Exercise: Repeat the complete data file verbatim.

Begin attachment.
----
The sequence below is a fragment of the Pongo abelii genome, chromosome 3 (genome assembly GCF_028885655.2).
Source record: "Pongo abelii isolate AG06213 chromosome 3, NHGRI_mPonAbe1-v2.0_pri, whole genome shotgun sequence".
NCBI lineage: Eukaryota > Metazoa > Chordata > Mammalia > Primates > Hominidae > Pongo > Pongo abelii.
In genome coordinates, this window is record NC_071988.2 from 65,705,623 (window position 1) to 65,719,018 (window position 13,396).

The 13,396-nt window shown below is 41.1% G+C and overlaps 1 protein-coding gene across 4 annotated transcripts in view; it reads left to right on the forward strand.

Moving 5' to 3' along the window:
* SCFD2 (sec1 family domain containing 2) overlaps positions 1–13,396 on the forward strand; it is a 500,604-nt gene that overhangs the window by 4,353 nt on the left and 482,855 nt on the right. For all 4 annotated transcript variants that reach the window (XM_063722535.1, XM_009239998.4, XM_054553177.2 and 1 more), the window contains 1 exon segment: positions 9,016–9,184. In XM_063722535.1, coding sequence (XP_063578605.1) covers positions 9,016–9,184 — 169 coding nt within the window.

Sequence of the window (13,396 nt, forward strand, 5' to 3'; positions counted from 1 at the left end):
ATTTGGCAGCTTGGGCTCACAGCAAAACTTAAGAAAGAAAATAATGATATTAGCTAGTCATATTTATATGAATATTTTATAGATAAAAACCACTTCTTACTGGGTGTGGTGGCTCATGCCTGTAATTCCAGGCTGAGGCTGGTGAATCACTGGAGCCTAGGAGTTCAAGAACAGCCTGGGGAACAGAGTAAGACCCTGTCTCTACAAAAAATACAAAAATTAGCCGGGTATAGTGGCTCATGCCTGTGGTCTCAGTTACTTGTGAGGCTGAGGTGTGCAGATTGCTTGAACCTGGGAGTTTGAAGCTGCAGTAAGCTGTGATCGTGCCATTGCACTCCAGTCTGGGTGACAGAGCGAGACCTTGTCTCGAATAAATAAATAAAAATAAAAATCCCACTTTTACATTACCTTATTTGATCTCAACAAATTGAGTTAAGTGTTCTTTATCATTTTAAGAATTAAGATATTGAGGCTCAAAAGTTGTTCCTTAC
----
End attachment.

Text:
The sequence below is a fragment of the Pongo abelii genome, chromosome 3 (genome assembly GCF_028885655.2).
Source record: "Pongo abelii isolate AG06213 chromosome 3, NHGRI_mPonAbe1-v2.0_pri, whole genome shotgun sequence".
NCBI lineage: Eukaryota > Metazoa > Chordata > Mammalia > Primates > Hominidae > Pongo > Pongo abelii.
In genome coordinates, this window is record NC_071988.2 from 65,705,623 (window position 1) to 65,719,018 (window position 13,396).

The 13,396-nt window shown below is 41.1% G+C and overlaps 1 protein-coding gene across 4 annotated transcripts in view; it reads left to right on the forward strand.

Moving 5' to 3' along the window:
* SCFD2 (sec1 family domain containing 2) overlaps positions 1–13,396 on the forward strand; it is a 500,604-nt gene that overhangs the window by 4,353 nt on the left and 482,855 nt on the right. For all 4 annotated transcript variants that reach the window (XM_063722535.1, XM_009239998.4, XM_054553177.2 and 1 more), the window contains 1 exon segment: positions 9,016–9,184. In XM_063722535.1, coding sequence (XP_063578605.1) covers positions 9,016–9,184 — 169 coding nt within the window.

Sequence of the window (13,396 nt, forward strand, 5' to 3'; positions counted from 1 at the left end):
ATTTGGCAGCTTGGGCTCACAGCAAAACTTAAGAAAGAAAATAATGATATTAGCTAGTCATATTTATATGAATATTTTATAGATAAAAACCACTTCTTACTGGGTGTGGTGGCTCATGCCTGTAATTCCAGGCTGAGGCTGGTGAATCACTGGAGCCTAGGAGTTCAAGAACAGCCTGGGGAACAGAGTAAGACCCTGTCTCTACAAAAAATACAAAAATTAGCCGGGTATAGTGGCTCATGCCTGTGGTCTCAGTTACTTGTGAGGCTGAGGTGTGCAGATTGCTTGAACCTGGGAGTTTGAAGCTGCAGTAAGCTGTGATCGTGCCATTGCACTCCAGTCTGGGTGACAGAGCGAGACCTTGTCTCGAATAAATAAATAAAAATAAAAATCCCACTTTTACATTACCTTATTTGATCTCAACAAATTGAGTTAAGTGTTCTTTATCATTTTAAGAATTAAGATATTGAGGCTCAAAAGTTGTTCCTTAC